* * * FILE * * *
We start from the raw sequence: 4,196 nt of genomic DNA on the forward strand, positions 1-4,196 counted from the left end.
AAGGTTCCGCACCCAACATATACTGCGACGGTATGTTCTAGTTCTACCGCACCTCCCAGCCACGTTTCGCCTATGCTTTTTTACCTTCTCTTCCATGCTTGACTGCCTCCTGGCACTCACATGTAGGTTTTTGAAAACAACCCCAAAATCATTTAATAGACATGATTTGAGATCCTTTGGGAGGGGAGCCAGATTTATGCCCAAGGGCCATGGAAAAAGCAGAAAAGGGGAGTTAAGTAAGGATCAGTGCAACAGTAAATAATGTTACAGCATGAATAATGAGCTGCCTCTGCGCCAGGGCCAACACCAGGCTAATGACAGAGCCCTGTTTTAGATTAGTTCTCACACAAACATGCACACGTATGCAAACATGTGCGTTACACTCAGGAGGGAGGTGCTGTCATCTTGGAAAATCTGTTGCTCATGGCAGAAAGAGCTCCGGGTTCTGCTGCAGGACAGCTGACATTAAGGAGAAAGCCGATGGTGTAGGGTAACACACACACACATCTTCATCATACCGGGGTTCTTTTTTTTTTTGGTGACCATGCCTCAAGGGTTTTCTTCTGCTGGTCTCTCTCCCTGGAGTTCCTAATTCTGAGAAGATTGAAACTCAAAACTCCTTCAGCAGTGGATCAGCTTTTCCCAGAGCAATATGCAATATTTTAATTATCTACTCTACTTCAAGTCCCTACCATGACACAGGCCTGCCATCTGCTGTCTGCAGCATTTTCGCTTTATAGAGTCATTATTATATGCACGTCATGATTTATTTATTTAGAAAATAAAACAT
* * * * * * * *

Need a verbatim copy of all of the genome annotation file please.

We start from the raw sequence: 4,196 nt of genomic DNA on the forward strand, positions 1-4,196 counted from the left end.
AAGGTTCCGCACCCAACATATACTGCGACGGTATGTTCTAGTTCTACCGCACCTCCCAGCCACGTTTCGCCTATGCTTTTTTACCTTCTCTTCCATGCTTGACTGCCTCCTGGCACTCACATGTAGGTTTTTGAAAACAACCCCAAAATCATTTAATAGACATGATTTGAGATCCTTTGGGAGGGGAGCCAGATTTATGCCCAAGGGCCATGGAAAAAGCAGAAAAGGGGAGTTAAGTAAGGATCAGTGCAACAGTAAATAATGTTACAGCATGAATAATGAGCTGCCTCTGCGCCAGGGCCAACACCAGGCTAATGACAGAGCCCTGTTTTAGATTAGTTCTCACACAAACATGCACACGTATGCAAACATGTGCGTTACACTCAGGAGGGAGGTGCTGTCATCTTGGAAAATCTGTTGCTCATGGCAGAAAGAGCTCCGGGTTCTGCTGCAGGACAGCTGACATTAAGGAGAAAGCCGATGGTGTAGGGTAACACACACACACATCTTCATCATACCGGGGTTCTTTTTTTTTTTGGTGACCATGCCTCAAGGGTTTTCTTCTGCTGGTCTCTCTCCCTGGAGTTCCTAATTCTGAGAAGATTGAAACTCAAAACTCCTTCAGCAGTGGATCAGCTTTTCCCAGAGCAATATGCAATATTTTAATTATCTACTCTACTTCAAGTCCCTACCATGACACAGGCCTGCCATCTGCTGTCTGCAGCATTTTCGCTTTATAGAGTCATTATTATATGCACGTCATGATTTATTTATTTAGAAAATAAAACAT